I spent all last week in Austin, Texas at the Internet Telephony Expo, ITEXPO conference.  In addition to giving the SIP and RTCWEB Tutorial and having a board meeting of the SIP Forum, I moderated a security panel at the 4th Generation Wireless Evolution 4GWE conference.  It was a great panel, with Patricia Steadman, CEO of Telesecret,a company founded by Phil Zimmermann to commercialize the ZRTP media security protocol, and a good friend and former colleague from Avaya, Andy Zmolek from LG Electronics.

As I enjoyed the cool and damp weather back in St. Louis (the opposite end of the weather spectrum from last week!), I was elated to discover that my novel “Counting from Zero” was ranked #12 on Amazon’s Computer Network Security sales list! (Of course, this ranking changes minute-by-minute, so it might very well be ranked a bit lower when you read this.)  I mark this as yet another milestone with this book, my first attempt at fiction.  To have it doing so well in a ranking filled with security text books is very exciting!

I was also thrilled to see two other books I greatly admire ranked just above me at #7 and #9:  The Art of Deception: Controlling the Human Element of Security and The Art of Intrusion: The Real Stories Behind the Exploits of Hackers, Intruders and Deceivers by Kevin Mitnick and William Simon:  I use both these books as references in my book.  I was thinking of Kevin all last week during my travels as I finished reading his newly released memoir Ghost in the Wires: My Adventures as the World’s Most Wanted Hacker.  It was an amazing read, and I highly recommend it.  Maybe I’ll post a full review here one day soon.

My original goal with “Counting from Zero” was to teach the fundamentals of computer and Internet security, but to do it in a non-traditional way.  I had written one other book on security, “Understanding Voice over IP Security”.  Its sales have not been great, compared to some of my other SIP and VoIP books.  One reason is perhaps that security books tend to be dry, and a little theoretical, not well-connected with real life.  In “Counting from Zero” I tried to invent a plot that would not only teach security, but help motivate it.  I set out to create a character, Mick O’Malley, who would initially seem over-the-top in his security, but have the subsequent action and events make him seem more normal, and the rest of us who barely give security a thought the strange ones.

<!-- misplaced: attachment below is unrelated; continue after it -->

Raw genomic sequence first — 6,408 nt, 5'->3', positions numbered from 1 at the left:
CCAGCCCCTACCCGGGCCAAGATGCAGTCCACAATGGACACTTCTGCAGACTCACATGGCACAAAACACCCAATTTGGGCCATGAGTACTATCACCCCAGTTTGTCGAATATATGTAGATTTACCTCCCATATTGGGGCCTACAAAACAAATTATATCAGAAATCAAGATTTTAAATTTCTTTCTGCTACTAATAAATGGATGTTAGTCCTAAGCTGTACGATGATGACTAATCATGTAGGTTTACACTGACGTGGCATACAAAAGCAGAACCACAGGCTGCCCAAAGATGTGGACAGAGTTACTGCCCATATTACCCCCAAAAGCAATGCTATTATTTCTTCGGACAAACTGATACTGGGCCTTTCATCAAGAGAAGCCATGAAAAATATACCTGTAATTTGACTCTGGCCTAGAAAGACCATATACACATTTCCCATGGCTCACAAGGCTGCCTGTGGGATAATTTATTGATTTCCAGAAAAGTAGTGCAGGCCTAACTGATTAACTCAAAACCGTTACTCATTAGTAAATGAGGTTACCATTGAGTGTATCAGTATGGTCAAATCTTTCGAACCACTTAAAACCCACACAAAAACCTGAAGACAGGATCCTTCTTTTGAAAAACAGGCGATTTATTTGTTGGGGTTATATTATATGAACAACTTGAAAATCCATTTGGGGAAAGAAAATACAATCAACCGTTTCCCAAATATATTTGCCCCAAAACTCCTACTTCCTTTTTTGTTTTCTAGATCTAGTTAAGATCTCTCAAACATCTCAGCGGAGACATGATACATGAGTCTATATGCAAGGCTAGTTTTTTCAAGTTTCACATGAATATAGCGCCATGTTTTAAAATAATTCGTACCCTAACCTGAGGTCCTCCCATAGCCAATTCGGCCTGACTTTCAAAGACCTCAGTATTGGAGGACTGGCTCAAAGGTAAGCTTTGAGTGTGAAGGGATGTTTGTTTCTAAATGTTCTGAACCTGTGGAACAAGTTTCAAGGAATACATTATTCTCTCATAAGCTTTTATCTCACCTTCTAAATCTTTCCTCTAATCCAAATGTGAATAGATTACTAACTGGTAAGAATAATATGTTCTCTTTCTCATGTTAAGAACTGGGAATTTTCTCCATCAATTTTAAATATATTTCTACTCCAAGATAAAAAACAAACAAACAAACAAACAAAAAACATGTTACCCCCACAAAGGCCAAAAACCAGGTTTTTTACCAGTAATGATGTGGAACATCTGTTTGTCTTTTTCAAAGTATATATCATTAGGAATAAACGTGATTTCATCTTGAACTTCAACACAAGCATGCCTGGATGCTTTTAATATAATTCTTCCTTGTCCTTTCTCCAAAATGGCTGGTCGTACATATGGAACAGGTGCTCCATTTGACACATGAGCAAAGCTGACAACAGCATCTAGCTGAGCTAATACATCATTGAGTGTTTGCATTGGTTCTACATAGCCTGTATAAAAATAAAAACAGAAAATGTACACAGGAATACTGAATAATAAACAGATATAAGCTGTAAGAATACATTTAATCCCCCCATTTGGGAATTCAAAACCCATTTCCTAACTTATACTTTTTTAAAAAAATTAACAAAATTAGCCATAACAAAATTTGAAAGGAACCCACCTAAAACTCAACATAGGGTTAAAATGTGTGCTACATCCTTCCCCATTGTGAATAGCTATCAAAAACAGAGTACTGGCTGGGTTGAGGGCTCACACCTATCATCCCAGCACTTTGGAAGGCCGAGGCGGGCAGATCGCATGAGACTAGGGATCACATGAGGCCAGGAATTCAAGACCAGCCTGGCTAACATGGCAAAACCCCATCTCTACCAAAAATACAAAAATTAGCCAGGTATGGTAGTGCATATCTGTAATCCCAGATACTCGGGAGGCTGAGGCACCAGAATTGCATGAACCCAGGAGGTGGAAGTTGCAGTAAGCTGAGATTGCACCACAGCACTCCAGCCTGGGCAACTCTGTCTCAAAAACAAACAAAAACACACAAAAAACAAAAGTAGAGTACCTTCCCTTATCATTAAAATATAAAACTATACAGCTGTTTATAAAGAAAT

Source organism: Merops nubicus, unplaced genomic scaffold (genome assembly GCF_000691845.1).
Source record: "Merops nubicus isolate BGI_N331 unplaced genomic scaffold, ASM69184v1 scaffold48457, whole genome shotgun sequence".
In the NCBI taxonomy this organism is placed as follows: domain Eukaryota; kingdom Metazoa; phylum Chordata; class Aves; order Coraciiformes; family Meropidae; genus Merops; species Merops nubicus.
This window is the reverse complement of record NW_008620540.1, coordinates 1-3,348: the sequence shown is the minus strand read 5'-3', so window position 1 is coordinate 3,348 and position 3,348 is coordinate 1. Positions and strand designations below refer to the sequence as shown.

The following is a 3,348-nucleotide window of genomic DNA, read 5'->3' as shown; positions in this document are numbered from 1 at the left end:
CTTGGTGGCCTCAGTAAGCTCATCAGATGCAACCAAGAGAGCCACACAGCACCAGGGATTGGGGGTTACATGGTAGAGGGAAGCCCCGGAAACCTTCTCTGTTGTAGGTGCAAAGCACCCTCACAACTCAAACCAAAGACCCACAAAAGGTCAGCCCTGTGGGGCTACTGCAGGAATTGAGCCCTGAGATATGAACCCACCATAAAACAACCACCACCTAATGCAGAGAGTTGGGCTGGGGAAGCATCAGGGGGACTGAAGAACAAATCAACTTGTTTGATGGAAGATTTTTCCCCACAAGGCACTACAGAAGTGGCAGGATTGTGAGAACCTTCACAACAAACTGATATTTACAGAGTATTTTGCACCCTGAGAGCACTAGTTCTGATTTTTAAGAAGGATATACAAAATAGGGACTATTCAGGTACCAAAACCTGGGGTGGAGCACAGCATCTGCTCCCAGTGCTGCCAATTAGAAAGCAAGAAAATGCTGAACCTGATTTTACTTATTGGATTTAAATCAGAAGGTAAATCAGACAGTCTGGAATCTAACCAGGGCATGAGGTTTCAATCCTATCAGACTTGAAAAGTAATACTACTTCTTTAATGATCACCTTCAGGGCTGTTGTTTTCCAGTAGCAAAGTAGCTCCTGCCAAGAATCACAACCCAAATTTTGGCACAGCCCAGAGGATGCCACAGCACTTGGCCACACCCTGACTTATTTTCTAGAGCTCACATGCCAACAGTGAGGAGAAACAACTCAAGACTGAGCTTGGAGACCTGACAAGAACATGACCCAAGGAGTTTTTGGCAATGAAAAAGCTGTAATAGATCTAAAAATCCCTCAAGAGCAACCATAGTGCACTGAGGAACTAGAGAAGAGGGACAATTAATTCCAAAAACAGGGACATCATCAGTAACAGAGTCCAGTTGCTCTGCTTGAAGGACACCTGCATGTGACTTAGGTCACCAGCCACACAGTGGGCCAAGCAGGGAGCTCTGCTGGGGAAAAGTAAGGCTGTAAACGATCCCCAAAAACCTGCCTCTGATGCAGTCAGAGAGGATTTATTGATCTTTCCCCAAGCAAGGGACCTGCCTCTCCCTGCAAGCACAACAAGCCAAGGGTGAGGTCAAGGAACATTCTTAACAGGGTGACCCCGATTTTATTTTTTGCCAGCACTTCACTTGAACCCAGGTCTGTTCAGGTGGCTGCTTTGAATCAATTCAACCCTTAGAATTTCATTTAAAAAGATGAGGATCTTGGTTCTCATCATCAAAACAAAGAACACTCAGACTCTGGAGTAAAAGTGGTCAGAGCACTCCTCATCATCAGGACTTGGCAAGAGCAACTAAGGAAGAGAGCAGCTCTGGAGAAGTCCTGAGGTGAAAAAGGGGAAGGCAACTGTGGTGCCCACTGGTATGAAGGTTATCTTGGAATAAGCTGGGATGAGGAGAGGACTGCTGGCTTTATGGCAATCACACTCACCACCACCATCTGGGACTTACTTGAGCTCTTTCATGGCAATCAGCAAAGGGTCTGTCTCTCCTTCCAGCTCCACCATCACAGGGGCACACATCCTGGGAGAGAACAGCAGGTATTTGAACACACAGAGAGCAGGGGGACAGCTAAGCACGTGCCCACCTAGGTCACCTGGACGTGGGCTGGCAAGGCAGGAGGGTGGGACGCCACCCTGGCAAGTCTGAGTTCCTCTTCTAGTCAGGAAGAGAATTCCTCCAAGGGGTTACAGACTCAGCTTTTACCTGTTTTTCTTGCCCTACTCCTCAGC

I have greatly enjoyed the reviews of the book, and those complementing my characters, writing, plot, etc.  But I enjoy hearing the most that a reader learned something from the book.

If you have an interest in Internet or computer network security, my book will help explain some basic concepts and help motivate the topic.  If you have ready my book (thank you!) and learned something useful from it (fantastic!), I’d love to hear from you…

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SIP and the Browser: RTCWEB and HTML5

There’s a lot of discussion these days about an effort known as RTCWEB – Real-Time Communications in Web browsers.  It is part of the HTML5 effort to build base voice and video communication capabilities directly into web browsers.  What does this mean?  HTML allows a web site or developer to easily display an image or stream a video, simply by including a standard HTML tag in their web code.  The RTCWEB extensions will similarly allow Skype-like voice and video communication, simply by adding a few HTML5 tags and some Javascript or Java code.  There are websites offering this today, but you first have to download a browser plugin before you can use it.  The developer has to write plugins for each platform and browser they want to support.  As a result, few offer this today – GoogleTalk and Google+ Hangouts are an exception to this.  For this effort to be successful, there must be standards, and two Internet standards bodies are working together closely:  the IETF (Internet Engineering Task Force) and the W3C (World Wide Web Consortium).  I have been active in the IETF’s RTCWEB Working Group, and colleagues of mine have also been involved in the W3C WEBRTC Working Group.

So how does this fit with SIP, which I’ve spent much of the last 10+ years working on?  SIP or Session Initiation Protocol is the IETF protocol for establishing voice and video sessions over the Internet.  SIP is used all over the Internet today, and in private networks.  It is used by service providers for VoIP (Voice over IP) networks, and it is used by enterprises for their internal PBX (Private Branch Exchange) networks.  It is also in a number of applications and services including Skype In and Out and even Apple’s Facetime (kind of).